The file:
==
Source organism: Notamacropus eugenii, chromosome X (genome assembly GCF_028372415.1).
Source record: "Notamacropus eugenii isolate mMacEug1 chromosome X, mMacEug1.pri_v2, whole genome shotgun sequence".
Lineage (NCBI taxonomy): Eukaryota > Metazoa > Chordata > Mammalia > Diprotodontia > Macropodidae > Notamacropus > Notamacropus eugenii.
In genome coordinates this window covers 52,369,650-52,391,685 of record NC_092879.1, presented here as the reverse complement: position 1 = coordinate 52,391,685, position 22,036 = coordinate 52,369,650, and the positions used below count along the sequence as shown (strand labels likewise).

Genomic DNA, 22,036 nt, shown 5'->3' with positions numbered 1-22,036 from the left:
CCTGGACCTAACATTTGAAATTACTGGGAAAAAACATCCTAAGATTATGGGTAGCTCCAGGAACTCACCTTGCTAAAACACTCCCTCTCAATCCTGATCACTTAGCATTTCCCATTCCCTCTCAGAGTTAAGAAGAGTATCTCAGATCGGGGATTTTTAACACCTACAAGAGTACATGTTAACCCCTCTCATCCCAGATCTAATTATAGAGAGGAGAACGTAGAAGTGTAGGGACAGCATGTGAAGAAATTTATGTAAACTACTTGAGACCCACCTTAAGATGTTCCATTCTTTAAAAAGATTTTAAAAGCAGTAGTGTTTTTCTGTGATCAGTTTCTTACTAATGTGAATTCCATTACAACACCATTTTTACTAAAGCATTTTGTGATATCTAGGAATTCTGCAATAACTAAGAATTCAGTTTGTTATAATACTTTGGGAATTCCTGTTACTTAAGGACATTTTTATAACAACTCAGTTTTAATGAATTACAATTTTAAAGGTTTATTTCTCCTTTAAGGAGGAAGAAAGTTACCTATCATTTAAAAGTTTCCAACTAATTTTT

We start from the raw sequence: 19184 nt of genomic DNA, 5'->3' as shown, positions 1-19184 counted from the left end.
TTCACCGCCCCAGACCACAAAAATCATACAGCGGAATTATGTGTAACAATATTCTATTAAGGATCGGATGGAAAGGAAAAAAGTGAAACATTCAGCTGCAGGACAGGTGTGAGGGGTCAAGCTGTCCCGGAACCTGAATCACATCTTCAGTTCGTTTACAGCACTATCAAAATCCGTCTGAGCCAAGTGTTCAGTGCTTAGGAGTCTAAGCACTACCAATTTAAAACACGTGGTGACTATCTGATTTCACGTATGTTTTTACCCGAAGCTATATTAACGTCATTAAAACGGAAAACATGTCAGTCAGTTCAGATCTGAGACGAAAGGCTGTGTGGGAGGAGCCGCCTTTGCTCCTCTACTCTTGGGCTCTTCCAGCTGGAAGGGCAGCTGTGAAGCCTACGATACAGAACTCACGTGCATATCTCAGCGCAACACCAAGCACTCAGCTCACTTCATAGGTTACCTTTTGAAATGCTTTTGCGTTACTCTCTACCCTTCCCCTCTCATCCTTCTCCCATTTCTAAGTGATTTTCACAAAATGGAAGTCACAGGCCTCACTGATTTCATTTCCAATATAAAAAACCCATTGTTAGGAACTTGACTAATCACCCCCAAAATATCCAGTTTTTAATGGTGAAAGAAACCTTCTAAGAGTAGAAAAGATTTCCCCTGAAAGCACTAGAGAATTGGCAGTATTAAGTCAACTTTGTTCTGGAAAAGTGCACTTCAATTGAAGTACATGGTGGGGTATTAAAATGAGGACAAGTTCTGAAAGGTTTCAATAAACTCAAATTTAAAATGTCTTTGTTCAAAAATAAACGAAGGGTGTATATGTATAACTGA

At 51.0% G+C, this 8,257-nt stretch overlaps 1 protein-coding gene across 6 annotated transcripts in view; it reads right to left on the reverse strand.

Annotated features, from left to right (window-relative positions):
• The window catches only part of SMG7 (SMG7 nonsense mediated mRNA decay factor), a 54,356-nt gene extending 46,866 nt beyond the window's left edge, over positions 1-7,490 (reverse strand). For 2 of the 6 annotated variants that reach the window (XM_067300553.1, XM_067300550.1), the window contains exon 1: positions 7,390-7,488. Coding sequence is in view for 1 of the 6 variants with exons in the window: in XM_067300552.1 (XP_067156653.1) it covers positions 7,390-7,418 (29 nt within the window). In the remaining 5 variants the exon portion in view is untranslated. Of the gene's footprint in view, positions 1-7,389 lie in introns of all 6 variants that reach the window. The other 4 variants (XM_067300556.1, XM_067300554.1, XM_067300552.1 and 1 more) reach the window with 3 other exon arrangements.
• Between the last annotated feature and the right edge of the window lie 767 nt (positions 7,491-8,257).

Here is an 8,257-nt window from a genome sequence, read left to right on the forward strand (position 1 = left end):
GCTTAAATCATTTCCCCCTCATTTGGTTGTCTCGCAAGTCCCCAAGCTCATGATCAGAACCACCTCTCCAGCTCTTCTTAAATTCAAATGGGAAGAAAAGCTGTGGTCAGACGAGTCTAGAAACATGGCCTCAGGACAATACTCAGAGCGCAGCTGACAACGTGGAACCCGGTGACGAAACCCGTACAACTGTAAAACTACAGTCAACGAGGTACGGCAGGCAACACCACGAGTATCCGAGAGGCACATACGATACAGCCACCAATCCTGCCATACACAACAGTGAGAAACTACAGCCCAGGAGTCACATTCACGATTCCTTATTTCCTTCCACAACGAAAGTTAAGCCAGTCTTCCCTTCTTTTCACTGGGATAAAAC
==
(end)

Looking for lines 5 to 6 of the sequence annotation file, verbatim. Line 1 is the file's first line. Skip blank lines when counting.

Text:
Genomic DNA, 22,036 nt, shown 5'->3' with positions numbered 1-22,036 from the left:
CCTGGACCTAACATTTGAAATTACTGGGAAAAAACATCCTAAGATTATGGGTAGCTCCAGGAACTCACCTTGCTAAAACACTCCCTCTCAATCCTGATCACTTAGCATTTCCCATTCCCTCTCAGAGTTAAGAAGAGTATCTCAGATCGGGGATTTTTAACACCTACAAGAGTACATGTTAACCCCTCTCATCCCAGATCTAATTATAGAGAGGAGAACGTAGAAGTGTAGGGACAGCATGTGAAGAAATTTATGTAAACTACTTGAGACCCACCTTAAGATGTTCCATTCTTTAAAAAGATTTTAAAAGCAGTAGTGTTTTTCTGTGATCAGTTTCTTACTAATGTGAATTCCATTACAACACCATTTTTACTAAAGCATTTTGTGATATCTAGGAATTCTGCAATAACTAAGAATTCAGTTTGTTATAATACTTTGGGAATTCCTGTTACTTAAGGACATTTTTATAACAACTCAGTTTTAATGAATTACAATTTTAAAGGTTTATTTCTCCTTTAAGGAGGAAGAAAGTTACCTATCATTTAAAAGTTTCCAACTAATTTTT